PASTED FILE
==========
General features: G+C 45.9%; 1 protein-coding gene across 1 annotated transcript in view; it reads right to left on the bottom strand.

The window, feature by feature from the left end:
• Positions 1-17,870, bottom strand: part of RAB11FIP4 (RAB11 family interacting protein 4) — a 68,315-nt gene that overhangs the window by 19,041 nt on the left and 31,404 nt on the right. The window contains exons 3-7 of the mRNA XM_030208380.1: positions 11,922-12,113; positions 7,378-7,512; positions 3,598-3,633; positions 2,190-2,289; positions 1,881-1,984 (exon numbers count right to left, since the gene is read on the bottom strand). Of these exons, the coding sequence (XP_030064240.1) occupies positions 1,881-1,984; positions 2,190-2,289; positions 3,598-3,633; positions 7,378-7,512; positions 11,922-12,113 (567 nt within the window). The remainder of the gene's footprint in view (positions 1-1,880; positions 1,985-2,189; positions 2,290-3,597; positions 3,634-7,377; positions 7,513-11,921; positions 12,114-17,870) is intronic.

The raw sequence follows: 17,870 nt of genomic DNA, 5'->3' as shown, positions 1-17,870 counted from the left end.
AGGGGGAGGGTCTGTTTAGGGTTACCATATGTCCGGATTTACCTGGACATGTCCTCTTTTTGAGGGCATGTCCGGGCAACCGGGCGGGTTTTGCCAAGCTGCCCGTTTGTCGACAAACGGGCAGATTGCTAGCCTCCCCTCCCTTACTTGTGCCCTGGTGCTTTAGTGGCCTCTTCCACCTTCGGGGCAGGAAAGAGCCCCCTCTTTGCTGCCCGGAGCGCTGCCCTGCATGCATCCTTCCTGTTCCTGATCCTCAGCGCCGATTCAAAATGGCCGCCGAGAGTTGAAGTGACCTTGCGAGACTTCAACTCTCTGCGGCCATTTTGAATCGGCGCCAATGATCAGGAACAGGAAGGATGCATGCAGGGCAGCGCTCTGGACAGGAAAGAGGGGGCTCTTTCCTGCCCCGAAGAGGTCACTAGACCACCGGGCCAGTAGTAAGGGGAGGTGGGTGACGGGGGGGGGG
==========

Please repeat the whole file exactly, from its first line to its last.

General features: G+C 45.9%; 1 protein-coding gene across 1 annotated transcript in view; it reads right to left on the bottom strand.

The window, feature by feature from the left end:
• Positions 1-17,870, bottom strand: part of RAB11FIP4 (RAB11 family interacting protein 4) — a 68,315-nt gene that overhangs the window by 19,041 nt on the left and 31,404 nt on the right. The window contains exons 3-7 of the mRNA XM_030208380.1: positions 11,922-12,113; positions 7,378-7,512; positions 3,598-3,633; positions 2,190-2,289; positions 1,881-1,984 (exon numbers count right to left, since the gene is read on the bottom strand). Of these exons, the coding sequence (XP_030064240.1) occupies positions 1,881-1,984; positions 2,190-2,289; positions 3,598-3,633; positions 7,378-7,512; positions 11,922-12,113 (567 nt within the window). The remainder of the gene's footprint in view (positions 1-1,880; positions 1,985-2,189; positions 2,290-3,597; positions 3,634-7,377; positions 7,513-11,921; positions 12,114-17,870) is intronic.

The raw sequence follows: 17,870 nt of genomic DNA, 5'->3' as shown, positions 1-17,870 counted from the left end.
AGGGGGAGGGTCTGTTTAGGGTTACCATATGTCCGGATTTACCTGGACATGTCCTCTTTTTGAGGGCATGTCCGGGCAACCGGGCGGGTTTTGCCAAGCTGCCCGTTTGTCGACAAACGGGCAGATTGCTAGCCTCCCCTCCCTTACTTGTGCCCTGGTGCTTTAGTGGCCTCTTCCACCTTCGGGGCAGGAAAGAGCCCCCTCTTTGCTGCCCGGAGCGCTGCCCTGCATGCATCCTTCCTGTTCCTGATCCTCAGCGCCGATTCAAAATGGCCGCCGAGAGTTGAAGTGACCTTGCGAGACTTCAACTCTCTGCGGCCATTTTGAATCGGCGCCAATGATCAGGAACAGGAAGGATGCATGCAGGGCAGCGCTCTGGACAGGAAAGAGGGGGCTCTTTCCTGCCCCGAAGAGGTCACTAGACCACCGGGCCAGTAGTAAGGGGAGGTGGGTGACGGGGGGGGGG